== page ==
San Francisco Bay Guardian, 2002-03-20, v36-n25 - 25edpow


Public power’s future

The good news is that San Francisco finally has a draft plan for future electricity use and development that comes down fairly strongly on the side of renewable energy, sustainability, and environmental justice. The plan, largely written by Ed Smeloff, San Francisco Public Utilities Commission assistant general manager and the city's chief electric-power expert, even endorses the concept of public power in a very limited way.

And that's the bad news. The plan falls far short of providing a comprehensive blueprint for the city's energy future because it barely addresses the critical issue: who will own and operate the system?

As Savannah Blackwell reports on page 13, the Smeloff plan was never designed to be a feasibility study on public power. It was drafted under a mandate from the Board of Supervisors, which asked the SFPUC and the San Francisco Department of the Environment to come up with a plan that “considers all practical ... alternatives to fossil fuel generation" in the city. Among the goals of the plan was to find ways to shut down the ancient, pollution-spewing Pacific Gas and Electric Co. power plant in Hunters Point.

And on that level, it succeeds admirably. The plan suggests that the city pursue a “distributed resources" scenario in which San Francisco generates as much energy as possible locally, through solar power, cogeneration, and small, dispersed fossil-fuel plants. It calls for a comprehensive energy-efficiency program (which is by far the cheapest and most environmentally sound way to address energy needs). It warns of possible problems with allowing Mirant Corp. to build a giant new natural gasfired plant at the foot of Potrero Hill.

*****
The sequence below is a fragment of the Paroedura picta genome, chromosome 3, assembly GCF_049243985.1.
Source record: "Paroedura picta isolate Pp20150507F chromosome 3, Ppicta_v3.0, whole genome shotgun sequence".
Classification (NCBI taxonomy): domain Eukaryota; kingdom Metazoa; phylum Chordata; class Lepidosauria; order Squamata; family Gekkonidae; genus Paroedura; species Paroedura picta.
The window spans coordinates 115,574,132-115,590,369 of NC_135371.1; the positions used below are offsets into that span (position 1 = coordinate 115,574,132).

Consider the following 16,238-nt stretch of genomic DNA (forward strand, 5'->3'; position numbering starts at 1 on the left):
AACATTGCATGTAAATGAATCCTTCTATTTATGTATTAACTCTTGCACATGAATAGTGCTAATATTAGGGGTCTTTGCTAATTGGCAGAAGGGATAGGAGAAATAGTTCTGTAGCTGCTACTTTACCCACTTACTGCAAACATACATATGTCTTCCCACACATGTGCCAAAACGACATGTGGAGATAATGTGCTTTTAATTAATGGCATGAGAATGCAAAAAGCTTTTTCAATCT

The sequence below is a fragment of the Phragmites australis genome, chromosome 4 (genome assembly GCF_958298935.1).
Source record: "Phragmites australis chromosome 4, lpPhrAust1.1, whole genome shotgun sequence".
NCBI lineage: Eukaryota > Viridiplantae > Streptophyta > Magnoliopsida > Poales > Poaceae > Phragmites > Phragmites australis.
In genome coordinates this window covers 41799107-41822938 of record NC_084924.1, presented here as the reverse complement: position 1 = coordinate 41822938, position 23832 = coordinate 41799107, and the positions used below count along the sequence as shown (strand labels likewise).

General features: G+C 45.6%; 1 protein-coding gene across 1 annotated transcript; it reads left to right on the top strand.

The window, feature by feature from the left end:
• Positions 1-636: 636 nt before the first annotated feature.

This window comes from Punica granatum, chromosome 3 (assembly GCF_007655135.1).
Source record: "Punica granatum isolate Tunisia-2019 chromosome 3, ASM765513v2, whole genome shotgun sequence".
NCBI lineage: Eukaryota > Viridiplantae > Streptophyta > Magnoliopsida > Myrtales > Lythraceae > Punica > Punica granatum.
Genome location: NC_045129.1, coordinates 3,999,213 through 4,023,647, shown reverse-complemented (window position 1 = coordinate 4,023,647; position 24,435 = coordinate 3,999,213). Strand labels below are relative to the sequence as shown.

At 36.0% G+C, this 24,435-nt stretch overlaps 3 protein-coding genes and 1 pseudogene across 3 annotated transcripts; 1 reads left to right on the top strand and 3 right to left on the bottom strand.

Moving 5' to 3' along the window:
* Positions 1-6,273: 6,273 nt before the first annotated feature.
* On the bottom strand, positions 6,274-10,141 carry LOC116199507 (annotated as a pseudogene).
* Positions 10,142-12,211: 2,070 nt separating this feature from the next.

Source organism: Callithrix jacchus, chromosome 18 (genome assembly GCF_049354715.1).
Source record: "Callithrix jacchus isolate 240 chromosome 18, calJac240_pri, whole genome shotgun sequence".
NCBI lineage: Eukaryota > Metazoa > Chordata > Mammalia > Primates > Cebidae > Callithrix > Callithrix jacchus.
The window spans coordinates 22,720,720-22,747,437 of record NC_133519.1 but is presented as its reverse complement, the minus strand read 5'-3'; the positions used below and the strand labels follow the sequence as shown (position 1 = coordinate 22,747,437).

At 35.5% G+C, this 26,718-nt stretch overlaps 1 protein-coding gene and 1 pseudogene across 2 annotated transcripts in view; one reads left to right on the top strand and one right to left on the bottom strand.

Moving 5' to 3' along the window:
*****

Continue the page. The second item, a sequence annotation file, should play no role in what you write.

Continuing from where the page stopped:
But as we've reported numerous times (see, for example, "Green City," 9/26/01), the record is abundantly clear: private utilities such as PG&E will never support significant renewable energy programs and will never tolerate anything that gives the community more control over its own energy resources. The only way any of the good things that the draft plan proposes will ever happen is if San Francisco kicks PG&E out of town and runs its own municipal electric utility.